Before The Lens, there was a blog called Squandered Heritage. And before there was a staff of nine working on an in-depth news site, there was Karen Gadbois, who simply wanted to know why so many houses were being torn down in a city known for its historic buildings.
Gadbois’ blogging on Squandered Heritage led her to found The Lens, and it also got her a spot in the third season of HBO’s “Treme,” which chronicles life in New Orleans after Hurricane Katrina. Her character is introduced in the Oct. 28 episode.
A year after the storm, Gadbois’ Carrollton neighborhood in Uptown New Orleans was languishing in disrepair, like much of the city. Some owners had decided to to tear down the buildings rather than repair them — decisions made easier by the fact that the federal government would pay for the demolition.
Gadbois wondered how that widespread demolition would change the fabric of the neighborhoods, so she found a FEMA list of houses proposed for demolition, drove around the city photographing them, and posted what she found on Squandered Heritage. She attended obscure hearings at which the city approved the demolitions. Some of the homes were repairable, but they were torn down.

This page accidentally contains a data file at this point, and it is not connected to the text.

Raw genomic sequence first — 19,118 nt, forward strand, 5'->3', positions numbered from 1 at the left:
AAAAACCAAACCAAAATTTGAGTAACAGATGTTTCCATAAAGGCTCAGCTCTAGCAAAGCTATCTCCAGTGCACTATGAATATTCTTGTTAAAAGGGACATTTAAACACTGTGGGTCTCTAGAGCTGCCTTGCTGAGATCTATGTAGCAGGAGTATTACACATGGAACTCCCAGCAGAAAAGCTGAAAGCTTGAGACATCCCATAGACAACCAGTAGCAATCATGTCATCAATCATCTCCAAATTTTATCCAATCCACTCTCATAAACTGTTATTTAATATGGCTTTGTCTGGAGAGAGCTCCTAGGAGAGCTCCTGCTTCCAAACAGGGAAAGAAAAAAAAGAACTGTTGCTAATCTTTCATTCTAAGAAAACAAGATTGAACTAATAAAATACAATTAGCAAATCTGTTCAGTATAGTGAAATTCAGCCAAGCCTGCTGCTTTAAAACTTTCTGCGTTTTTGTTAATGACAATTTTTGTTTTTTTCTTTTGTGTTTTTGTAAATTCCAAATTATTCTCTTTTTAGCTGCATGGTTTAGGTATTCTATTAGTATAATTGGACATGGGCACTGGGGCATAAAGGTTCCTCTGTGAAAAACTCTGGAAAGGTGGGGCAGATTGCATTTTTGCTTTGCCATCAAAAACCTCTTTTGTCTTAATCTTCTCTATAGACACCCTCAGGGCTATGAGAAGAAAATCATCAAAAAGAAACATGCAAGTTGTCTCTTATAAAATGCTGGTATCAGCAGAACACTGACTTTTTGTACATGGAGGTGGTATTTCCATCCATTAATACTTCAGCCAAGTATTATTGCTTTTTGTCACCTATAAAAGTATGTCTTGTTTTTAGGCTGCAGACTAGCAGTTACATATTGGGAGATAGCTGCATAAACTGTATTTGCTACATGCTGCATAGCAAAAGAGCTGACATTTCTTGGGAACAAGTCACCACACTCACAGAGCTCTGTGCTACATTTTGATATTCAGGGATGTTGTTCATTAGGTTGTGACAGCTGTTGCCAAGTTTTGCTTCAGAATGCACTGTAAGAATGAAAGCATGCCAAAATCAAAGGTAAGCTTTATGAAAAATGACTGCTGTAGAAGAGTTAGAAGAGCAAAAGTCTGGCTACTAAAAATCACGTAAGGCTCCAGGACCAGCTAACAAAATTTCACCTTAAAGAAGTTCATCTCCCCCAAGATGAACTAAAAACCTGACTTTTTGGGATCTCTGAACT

City steps up demolition
In 2007, demolition kicked into high gear. The city labeled 1,700 homes as “imminent health threats” and moved to knock them down, again using federal money. Gadbois continued to take photos of the homes, using legal notices published in The Times-Picayune as a guide. A cadre of volunteers and bloggers started to help out. They sought out owners, many of whom didn’t know their houses were to be demolished. In some cases, the owners didn’t find out before the bulldozers came. Some of those owners were waiting for Road Home grants to repair their homes. Other homes had already been repaired or had building permits for work.
A Wall Street Journal reporter came across Squandered Heritage when searching for an angle on the second anniversary of Katrina. Rick Brooks’ story opened with IdaBelle Joshua, who was trying to repair her Lower 9th Ward home after it had flooded to the roof: